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Active U.S. enforcement of anti-money laundering rules continues unabated

Alexander Bussey
Todd Fishman
Eugene Ingoglia

In January 2020, the U.S. Department of the Treasury issued its National Strategy for Combating Terrorist and Other Illicit Financing (2020 Strategy). This document details the key priorities of the U.S. government regarding the enforcement of the Bank Secrecy Act (BSA) and its broader agenda on efforts related to anti-money laundering and the combating the financing of terrorism (AML/CFT). Marking the 50th anniversary of the BSA, the U.S. Treasury described the 2020 Strategy as identifying key threats, vulnerabilities, and priorities for disrupting and preventing illicit finance activities within and transiting the U.S. financial system, and providing a roadmap to modernize the AML/CFT regime.

The 2020 Strategy follows a year when in 2019 global enforcers imposed more than USD8 billion in anti-money laundering fines. This figure doubles the amount of penalties meted out in 2018, which approached USD4.27 billion. U.S. enforcement agencies and regulators were the most active, handing out 25 penalties totalling USD2.29 billion.

Of the world’s top 50 banks, 12 were hit with fines in 2019. Four months into 2020, this trend has continued. In March 2020, Swedbank AB was fined approximately USD400 million (4bn Swedish krona) for serious deficiencies in its anti-money laundering controls and for withholding documents from Swedish and Estonian regulators and is reportedly under investigation by U.S. enforcement agencies for the same concerns. U.S. financial regulators continue to focus on anti-money laundering enforcement, with the release of guidance and strategy documents. Most recently, in April 2020, the Federal Financial Institutions Examination Council (FFIEC) published a manual for AML examinations. In parallel to the broader strategy efforts, there have been a number of recent developments across the anti-money laundering enforcement spectrum.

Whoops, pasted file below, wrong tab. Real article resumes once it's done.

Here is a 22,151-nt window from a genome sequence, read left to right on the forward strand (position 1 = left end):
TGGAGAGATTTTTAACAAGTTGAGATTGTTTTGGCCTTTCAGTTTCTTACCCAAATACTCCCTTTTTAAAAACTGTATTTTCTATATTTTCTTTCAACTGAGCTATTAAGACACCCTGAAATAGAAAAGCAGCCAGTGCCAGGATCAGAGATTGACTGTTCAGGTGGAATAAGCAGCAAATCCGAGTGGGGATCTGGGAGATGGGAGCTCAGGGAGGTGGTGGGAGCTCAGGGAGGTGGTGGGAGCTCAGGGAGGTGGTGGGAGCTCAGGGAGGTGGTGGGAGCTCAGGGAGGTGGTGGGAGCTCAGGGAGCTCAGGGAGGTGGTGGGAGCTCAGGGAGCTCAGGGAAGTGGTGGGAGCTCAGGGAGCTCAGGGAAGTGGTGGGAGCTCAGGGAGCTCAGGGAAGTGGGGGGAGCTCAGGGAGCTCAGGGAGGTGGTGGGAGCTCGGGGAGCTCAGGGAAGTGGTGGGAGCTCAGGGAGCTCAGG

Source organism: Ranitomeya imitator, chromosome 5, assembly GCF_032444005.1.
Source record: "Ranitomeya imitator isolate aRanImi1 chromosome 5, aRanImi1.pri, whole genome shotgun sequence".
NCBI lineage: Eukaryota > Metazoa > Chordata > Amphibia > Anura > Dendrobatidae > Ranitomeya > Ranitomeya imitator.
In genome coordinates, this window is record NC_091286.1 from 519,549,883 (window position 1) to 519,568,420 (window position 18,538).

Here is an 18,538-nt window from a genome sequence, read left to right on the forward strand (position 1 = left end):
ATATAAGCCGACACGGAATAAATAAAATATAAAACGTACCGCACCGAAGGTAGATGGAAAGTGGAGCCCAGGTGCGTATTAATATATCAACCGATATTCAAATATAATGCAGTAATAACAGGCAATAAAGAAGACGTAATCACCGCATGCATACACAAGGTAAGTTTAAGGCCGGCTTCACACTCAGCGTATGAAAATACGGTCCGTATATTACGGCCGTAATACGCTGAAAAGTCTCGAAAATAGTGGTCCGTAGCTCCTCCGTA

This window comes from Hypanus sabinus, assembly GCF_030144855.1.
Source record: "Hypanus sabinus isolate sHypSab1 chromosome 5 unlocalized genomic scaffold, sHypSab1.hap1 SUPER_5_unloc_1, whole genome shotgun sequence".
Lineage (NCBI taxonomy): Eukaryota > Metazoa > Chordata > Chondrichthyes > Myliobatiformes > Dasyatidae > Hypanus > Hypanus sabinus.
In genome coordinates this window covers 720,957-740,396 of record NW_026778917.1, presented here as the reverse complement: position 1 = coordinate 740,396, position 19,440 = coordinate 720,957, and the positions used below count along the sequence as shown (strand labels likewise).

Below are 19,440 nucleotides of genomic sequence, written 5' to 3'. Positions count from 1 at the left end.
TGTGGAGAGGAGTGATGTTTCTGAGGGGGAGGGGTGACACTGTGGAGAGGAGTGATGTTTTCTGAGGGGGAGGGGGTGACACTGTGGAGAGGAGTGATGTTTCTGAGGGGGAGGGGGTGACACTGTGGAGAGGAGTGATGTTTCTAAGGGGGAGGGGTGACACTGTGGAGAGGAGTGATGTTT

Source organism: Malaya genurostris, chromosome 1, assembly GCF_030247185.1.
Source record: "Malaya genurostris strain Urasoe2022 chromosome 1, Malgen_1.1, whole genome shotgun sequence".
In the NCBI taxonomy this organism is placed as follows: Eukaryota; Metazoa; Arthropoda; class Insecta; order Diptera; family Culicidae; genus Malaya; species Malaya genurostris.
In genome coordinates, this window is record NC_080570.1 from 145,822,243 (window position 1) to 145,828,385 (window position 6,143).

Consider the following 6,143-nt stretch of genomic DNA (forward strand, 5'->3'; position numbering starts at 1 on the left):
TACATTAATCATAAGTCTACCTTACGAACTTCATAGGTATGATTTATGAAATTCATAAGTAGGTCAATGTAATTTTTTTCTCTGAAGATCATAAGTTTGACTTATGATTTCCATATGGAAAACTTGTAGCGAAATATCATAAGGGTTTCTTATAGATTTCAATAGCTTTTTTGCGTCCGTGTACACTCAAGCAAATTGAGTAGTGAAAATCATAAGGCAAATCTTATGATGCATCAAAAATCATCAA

Read the full article on the Allen & Overy website.

The article originally appeared in the New York Law Journal on June 3, 2020.

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